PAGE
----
Background and aims – Both malnutrition and inflammation can adversely influence prognosis in various diseases, but their specific role in frail multiple-disease elderly inpatients is still poorly understood. Our aim was therefore to establish the prognostic value of nutritional and inflammatory markers at hospital admission in such patients. Methods – We consecutively evaluated 400 frail elderly multiple-disease subjects (179 M, 221 F, mean age 79 ± 10 years) admitted to Critical Subacute Care Unit of Parma University Hospital, Italy. A blood sample for C-reactive protein (CRP) and prealbumin assessment was collected at admission. The values of other routine blood tests, such as hemoglobin, iron, cholesterol, ferritin, were recorded, along with the comorbidities of each patient. After a two-month follow-up period from hospital discharge, every patient’s caregiver was telephonically interviewed to assess mortality or hospital readmission, and a survival analysis (Kaplan Meyer method) and Cox proportional models (adjusted hazard ratio) were performed to assess their relationship with CRP, prealbumin and CRP-to-prealbumin ratio. Results – Mean prealbumin levels at admission were 17,3±7,7 mg/dl. Median CRP levels were 24,2 mg/L (interquartile range: 8,7-51,8 mg/L). CRP-to-prealbumin ratio median was 1,40 (interquartile range: 0,43-4,14). 49% of the patients died or were readmitted to hospital within the 2-mo follow up. After adjusting for age and sex, low prealbumin levels (HR 0.973[0.948-1.000], p=0.049), high levels of CRP (HR 1.007[1.003-1.012], p=0.02) and CRP-to-prealbumin ratio (HR 1.050[1.014-1.088], p=0.007) were significant predictors of adverse outcome. After adjustment for gender, weight, hemoglobin, serum cholesterol, ferritin, iron, diagnosis of dementia and cancer, the only independent predictors of death were CRP levels and CRP-to-prealbimin ratio. The risk of hospital readmission or death at 2 months was significantly higher in the highest CRP quartile (>70 mg/L), HR 2.310, CI95% 1.233-4.329, p=0.009. Conclusions - C-reactive protein and CRP-to-prealbumin ratio are significant predictors of death or hospital readmission within 2 months in older patients admitted to hospital.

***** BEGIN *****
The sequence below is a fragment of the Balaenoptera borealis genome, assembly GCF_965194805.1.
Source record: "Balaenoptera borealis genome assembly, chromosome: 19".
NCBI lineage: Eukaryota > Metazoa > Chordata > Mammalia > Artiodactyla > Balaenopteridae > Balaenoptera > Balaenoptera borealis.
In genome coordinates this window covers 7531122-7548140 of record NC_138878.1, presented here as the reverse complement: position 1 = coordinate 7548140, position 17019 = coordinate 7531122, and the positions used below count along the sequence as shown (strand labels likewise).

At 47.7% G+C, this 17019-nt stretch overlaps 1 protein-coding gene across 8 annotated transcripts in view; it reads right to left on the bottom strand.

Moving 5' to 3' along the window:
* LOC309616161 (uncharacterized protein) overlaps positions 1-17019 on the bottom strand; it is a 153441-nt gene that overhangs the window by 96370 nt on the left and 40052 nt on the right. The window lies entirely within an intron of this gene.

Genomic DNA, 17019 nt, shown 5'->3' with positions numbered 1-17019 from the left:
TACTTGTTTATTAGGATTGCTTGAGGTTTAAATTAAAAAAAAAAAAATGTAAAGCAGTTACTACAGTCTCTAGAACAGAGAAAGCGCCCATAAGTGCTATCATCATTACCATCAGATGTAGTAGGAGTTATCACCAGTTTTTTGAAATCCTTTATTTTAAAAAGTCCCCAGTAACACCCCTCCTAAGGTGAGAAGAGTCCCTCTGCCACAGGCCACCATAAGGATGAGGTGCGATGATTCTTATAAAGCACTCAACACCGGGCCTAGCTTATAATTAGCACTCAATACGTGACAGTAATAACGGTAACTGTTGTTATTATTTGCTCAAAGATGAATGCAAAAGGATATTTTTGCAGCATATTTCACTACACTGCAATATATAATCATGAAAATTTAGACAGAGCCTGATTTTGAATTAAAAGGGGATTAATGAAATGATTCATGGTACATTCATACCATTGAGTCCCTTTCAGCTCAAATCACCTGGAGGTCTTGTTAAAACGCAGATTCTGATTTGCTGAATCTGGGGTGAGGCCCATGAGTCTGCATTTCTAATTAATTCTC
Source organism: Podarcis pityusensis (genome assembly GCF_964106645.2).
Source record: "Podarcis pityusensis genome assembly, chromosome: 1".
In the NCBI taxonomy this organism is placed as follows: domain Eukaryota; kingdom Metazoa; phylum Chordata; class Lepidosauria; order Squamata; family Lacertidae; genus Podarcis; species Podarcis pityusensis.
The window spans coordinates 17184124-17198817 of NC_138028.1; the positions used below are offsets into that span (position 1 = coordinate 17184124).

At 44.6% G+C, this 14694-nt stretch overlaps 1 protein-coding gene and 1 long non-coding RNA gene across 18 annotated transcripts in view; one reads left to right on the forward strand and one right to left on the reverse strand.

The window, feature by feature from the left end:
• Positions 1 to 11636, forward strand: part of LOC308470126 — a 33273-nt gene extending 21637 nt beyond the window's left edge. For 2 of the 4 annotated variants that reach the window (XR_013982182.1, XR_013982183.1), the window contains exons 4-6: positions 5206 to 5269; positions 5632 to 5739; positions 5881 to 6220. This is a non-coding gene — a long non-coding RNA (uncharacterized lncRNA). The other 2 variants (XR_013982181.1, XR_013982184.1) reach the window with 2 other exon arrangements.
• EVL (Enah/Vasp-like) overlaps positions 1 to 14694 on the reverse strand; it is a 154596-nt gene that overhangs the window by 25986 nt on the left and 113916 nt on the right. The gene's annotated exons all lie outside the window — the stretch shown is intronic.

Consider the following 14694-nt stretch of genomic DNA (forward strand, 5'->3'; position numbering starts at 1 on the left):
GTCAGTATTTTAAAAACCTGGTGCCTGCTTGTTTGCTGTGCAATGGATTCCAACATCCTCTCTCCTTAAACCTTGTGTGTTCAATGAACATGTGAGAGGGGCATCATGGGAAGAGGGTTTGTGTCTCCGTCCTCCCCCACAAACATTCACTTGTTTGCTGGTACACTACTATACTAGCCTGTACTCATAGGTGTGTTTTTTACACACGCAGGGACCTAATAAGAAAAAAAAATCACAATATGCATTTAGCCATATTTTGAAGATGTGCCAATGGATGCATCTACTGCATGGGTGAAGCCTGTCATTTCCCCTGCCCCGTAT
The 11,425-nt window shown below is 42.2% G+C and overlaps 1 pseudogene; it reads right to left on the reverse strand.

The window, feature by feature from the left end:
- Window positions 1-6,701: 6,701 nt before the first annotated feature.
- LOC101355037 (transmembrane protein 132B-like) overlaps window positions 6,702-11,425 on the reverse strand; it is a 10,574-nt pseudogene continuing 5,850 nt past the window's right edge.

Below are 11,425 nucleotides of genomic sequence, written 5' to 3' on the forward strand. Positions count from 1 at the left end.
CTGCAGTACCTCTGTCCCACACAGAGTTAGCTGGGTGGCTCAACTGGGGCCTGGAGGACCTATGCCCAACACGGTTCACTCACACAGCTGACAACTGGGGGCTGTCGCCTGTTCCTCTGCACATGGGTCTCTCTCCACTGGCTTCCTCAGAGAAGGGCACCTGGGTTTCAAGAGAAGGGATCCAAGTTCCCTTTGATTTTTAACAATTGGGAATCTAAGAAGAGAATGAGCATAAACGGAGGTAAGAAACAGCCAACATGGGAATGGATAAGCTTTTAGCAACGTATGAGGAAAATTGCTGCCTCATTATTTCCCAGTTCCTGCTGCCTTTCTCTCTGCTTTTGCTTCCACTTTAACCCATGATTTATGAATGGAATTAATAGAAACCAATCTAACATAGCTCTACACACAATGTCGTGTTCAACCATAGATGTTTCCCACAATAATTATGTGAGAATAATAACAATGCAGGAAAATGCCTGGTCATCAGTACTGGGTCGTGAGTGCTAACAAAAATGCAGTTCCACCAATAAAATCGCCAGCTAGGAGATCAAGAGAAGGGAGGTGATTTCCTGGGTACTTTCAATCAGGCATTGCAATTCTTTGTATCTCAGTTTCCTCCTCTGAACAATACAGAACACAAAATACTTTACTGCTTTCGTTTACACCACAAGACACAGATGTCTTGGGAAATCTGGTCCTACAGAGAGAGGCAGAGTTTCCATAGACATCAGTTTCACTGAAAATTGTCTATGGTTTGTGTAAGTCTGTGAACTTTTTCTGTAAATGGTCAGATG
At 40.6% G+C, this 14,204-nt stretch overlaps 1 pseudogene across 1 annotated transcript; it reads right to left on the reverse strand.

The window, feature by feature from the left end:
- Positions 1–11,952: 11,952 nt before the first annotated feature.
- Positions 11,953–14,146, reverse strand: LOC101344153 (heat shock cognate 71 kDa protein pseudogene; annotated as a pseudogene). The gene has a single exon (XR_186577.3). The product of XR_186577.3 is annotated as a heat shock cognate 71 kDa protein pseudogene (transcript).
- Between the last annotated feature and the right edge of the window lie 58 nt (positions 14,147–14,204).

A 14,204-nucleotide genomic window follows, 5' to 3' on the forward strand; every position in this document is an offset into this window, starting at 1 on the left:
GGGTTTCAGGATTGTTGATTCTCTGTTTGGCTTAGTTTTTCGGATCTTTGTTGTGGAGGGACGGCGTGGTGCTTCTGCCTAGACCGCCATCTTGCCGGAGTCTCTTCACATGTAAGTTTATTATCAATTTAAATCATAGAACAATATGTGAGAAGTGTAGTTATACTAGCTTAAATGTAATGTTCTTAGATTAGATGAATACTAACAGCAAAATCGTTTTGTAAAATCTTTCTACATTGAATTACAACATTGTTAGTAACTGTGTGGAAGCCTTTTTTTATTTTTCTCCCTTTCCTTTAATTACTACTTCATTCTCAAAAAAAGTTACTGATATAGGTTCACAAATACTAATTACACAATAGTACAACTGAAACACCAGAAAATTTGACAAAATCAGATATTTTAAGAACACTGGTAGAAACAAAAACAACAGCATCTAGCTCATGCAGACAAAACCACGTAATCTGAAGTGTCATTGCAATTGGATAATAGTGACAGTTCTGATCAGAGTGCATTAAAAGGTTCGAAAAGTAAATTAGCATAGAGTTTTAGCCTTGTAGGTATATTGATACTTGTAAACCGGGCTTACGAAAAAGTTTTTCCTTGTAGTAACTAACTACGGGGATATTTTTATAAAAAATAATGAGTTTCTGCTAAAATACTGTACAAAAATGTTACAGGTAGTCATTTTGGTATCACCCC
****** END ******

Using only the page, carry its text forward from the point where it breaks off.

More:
Prealbumin and C-reactive protein levels at hospital admission as predictors of rehospitalization or death in elderly frail patients / Nouvenne, Antonio; Ticinesi, Andrea; Lauretani, Fulvio; Maggio, Marcello; Prati, Beatrice; Guida, Loredana; Morelli, Ilaria; Lippi, Giuseppe; Borghi, Loris; Meschi, Tiziana. - In: INTERNAL AND EMERGENCY MEDICINE. - ISSN 1970-9366. - 10S(2015), pp. S27-S27.

Prealbumin and C-reactive protein levels at hospital admission as predictors of rehospitalization or death in elderly frail patients

NOUVENNE, ANTONIO;TICINESI, Andrea;Lauretani, Fulvio;MAGGIO, Marcello Giuseppe;PRATI, Beatrice;GUIDA, Loredana;MORELLI, Ilaria;BORGHI, Loris;MESCHI, Tiziana
2015

Abstract

Background and aims – Both malnutrition and inflammation can adversely influence prognosis in various diseases, but their specific role in frail multiple-disease elderly inpatients is still poorly understood. Our aim was therefore to establish the prognostic value of nutritional and inflammatory markers at hospital admission in such patients. Methods – We consecutively evaluated 400 frail elderly multiple-disease subjects (179 M, 221 F, mean age 79 ± 10 years) admitted to Critical Subacute Care Unit of Parma University Hospital, Italy. A blood sample for C-reactive protein (CRP) and prealbumin assessment was collected at admission. The values of other routine blood tests, such as hemoglobin, iron, cholesterol, ferritin, were recorded, along with the comorbidities of each patient. After a two-month follow-up period from hospital discharge, every patient’s caregiver was telephonically interviewed to assess mortality or hospital readmission, and a survival analysis (Kaplan Meyer method) and Cox proportional models (adjusted hazard ratio) were performed to assess their relationship with CRP, prealbumin and CRP-to-prealbumin ratio. Results – Mean prealbumin levels at admission were 17,3±7,7 mg/dl. Median CRP levels were 24,2 mg/L (interquartile range: 8,7-51,8 mg/L). CRP-to-prealbumin ratio median was 1,40 (interquartile range: 0,43-4,14). 49% of the patients died or were readmitted to hospital within the 2-mo follow up. After adjusting for age and sex, low prealbumin levels (HR 0.973[0.948-1.000], p=0.049), high levels of CRP (HR 1.007[1.003-1.012], p=0.02) and CRP-to-prealbumin ratio (HR 1.050[1.014-1.088], p=0.007) were significant predictors of adverse outcome. After adjustment for gender, weight, hemoglobin, serum cholesterol, ferritin, iron, diagnosis of dementia and cancer, the only independent predictors of death were CRP levels and CRP-to-prealbimin ratio. The risk of hospital readmission or death at 2 months was significantly higher in the highest CRP quartile (>70 mg/L), HR 2.310, CI95% 1.233-4.329, p=0.009. Conclusions - C-reactive protein and CRP-to-prealbumin ratio are significant predictors of death or hospital readmission within 2 months in older patients admitted to hospital.
Prealbumin and C-reactive protein levels at hospital admission as predictors of rehospitalization or death in elderly frail patients / Nouvenne, Antonio; Ticinesi, Andrea; Lauretani, Fulvio; Maggio, Marcello; Prati, Beatrice; Guida, Loredana; Morelli, Ilaria; Lippi, Giuseppe; Borghi, Loris; Meschi, Tiziana. - In: INTERNAL AND EMERGENCY MEDICINE. - ISSN 1970-9366. - 10S(2015), pp. S27-S27.
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Utilizza questo identificativo per citare o creare un link a questo documento: http://hdl.handle.net/11381/2789351
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